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and syria. in contrast to the more aggressive international tone under steven harper. >> canada does tend to go through cycles of outward engagement and honest broker versus focused pribbe principle. strategic. i'm not sure what's best for canada because at the end of the day it is a small country with limited resources. >> even today's swearing-in was a major departure in style. the public was invited and watched in monitors outside, breaking into cheers occasionally. but cainldz voted fo canadians l change too. be watching for it in days and weeks ahead. daniel lak, al jazeera, ottawa. decision follows last weekend's fire leading to
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demonstrations which brought down the government in romania. >> romania's president has resigned saying his government would also step down. >> translator: i'm doing this because in alt the years i have been in politics, i resisted conflicts with political adversaries but i have never fought against the people. this would be a big mistake and everybody will suffer as a result. >> on wednesday night, a large crowd estimated at about 30,000 people, rallied in the capital, bucharest. there were other big rallies in other cities in romania. some protestors carried signs this said, "corruption kills." >> people have not taken to the streets to simply replace one government with another. people should not just express
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their personal interest. >> i'm here because i want my country back. i want people to take responsibility for what they have done. i want the dead to rest in peace. >> they're angry over a fire that killed more than 30 people. it started whether a band started inside a night club set off fireworks. >> we are brothers comrades. we have to be together and we have to push aside those who are responsible. now this is the moment. it's enough. >> reporter: many romanians are frustrated with what they call corrupt local authorities. they say public venues don't respect safety standards. but are allowed to stay open to attract tourists. before his resignation, ponta was accused of corruption and put on trial for fraud, tax evasion and money laundering. accusations he denies. >> the problem of corruption is so endemic in this country that things vie this tipping points of this tragic death has boiled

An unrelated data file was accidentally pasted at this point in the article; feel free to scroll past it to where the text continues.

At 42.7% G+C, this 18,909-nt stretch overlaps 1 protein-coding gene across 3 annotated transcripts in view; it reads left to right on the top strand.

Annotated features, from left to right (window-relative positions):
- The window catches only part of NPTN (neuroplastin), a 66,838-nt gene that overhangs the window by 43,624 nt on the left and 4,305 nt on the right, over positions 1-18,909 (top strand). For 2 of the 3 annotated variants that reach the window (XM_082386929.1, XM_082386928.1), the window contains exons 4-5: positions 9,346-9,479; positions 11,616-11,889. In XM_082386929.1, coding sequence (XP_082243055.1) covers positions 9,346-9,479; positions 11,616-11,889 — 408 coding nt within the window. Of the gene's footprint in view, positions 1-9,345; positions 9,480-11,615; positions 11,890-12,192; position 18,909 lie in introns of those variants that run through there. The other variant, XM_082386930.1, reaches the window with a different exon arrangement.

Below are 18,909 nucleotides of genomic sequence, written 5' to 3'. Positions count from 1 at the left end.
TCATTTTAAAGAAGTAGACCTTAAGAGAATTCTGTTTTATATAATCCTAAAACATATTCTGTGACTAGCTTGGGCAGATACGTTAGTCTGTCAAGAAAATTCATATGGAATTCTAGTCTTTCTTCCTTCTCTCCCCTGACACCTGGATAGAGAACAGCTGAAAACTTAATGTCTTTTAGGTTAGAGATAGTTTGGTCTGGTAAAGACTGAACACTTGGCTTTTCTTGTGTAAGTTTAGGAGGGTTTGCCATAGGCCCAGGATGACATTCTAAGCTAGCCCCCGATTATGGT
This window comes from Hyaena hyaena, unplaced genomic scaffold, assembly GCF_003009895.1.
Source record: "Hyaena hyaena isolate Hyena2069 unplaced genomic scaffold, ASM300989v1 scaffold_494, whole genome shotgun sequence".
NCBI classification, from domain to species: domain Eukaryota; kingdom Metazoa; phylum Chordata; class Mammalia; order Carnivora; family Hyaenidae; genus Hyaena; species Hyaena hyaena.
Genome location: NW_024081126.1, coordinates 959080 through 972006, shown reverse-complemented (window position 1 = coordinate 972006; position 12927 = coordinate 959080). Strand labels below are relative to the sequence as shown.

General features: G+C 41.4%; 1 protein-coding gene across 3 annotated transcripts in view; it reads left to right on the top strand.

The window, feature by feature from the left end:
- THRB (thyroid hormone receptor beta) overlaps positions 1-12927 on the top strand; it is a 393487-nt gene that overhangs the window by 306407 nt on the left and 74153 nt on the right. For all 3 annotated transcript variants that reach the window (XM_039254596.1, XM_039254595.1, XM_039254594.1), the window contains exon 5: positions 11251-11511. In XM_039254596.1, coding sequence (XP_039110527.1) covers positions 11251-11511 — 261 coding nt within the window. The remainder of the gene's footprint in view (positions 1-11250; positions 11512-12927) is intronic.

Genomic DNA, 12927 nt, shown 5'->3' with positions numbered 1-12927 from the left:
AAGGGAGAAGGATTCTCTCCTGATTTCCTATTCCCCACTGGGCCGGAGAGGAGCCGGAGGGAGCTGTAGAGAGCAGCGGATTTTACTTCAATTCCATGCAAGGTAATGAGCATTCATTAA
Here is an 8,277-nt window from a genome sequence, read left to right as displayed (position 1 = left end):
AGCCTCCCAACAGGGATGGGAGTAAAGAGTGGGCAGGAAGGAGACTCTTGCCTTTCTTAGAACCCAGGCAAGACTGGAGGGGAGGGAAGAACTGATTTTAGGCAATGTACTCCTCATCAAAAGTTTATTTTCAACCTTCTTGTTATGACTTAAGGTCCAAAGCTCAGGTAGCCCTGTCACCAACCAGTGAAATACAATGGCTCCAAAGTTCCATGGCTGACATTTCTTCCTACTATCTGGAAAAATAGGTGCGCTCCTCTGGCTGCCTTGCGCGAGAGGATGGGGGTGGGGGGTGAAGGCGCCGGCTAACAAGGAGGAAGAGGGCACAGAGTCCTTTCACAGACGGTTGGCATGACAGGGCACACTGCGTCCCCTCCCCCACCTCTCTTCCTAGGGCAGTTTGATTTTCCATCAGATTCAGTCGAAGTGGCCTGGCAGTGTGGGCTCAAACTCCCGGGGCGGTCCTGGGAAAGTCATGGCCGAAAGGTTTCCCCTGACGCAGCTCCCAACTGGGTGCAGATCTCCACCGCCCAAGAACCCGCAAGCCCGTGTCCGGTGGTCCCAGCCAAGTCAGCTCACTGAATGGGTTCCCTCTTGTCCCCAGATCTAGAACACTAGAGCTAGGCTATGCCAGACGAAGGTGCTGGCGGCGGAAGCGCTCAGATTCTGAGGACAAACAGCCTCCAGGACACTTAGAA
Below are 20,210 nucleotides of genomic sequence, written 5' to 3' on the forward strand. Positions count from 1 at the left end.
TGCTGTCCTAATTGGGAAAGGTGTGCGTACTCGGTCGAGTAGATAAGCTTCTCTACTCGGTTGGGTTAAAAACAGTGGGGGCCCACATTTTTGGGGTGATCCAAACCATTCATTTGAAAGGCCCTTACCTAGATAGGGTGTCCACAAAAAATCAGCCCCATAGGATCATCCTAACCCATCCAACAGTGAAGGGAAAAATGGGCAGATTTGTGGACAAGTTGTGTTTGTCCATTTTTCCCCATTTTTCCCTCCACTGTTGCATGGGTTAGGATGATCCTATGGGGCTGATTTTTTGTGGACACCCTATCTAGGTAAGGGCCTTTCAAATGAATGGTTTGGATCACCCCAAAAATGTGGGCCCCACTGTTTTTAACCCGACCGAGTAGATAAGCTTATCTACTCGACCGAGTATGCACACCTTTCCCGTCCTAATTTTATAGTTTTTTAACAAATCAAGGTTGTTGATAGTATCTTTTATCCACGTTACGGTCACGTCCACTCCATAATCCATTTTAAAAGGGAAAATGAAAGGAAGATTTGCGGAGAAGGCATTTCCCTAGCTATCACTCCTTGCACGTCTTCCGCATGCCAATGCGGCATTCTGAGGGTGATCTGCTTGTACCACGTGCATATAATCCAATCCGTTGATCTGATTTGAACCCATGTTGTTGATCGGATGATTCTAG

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over. and finally, finally, after years and years of putting up and having small protests against corruption, romanian society has found a voice to demand to live in a country where rule of law is the most important thing. >> police have arrested the three owners of the night club onman manslaughter charges but that's not enough for these supporters who want to see a fundamental change in how their country is run. jacky rowland, al jazeera, bucharest. >> france is going to start accepting blood donations from gay men, called it the end of that into and discrimination. french homosexual men will have to meet other conditions, such as not having sex for 12 months before donating. france banned all donors because of concerns for the transmission
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of hiv. similar proposal is still under review. thousands of college students confronted police as they marched through the streets of central london today. 12 people were arrested, students threw smoke bombs and eggs at the officers but demonstrators were quickly surrounded by dozens of police. they were protesting a government plan to cut university grants for low income students. they also called to an end to all student fees. coping with inflation. how venezuelans are dealing with the almost daily increases for price of food and basic goods. and a hero's welcome for europe's world champion rugby team. nasa is hiring, what the agency is looking for its next generation of astronauts. coming up.
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8:00 pacific, 11:00 eastern. eastern.
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>> asian stock markets are continuing their rally on what is thursday morning there. it follows news that the selling of shares in japan's postal system known as the japan post became the biggest ipo in history. it's a major victory for prime minister shinzo abe, who's been trying to convince the public that his growth policies can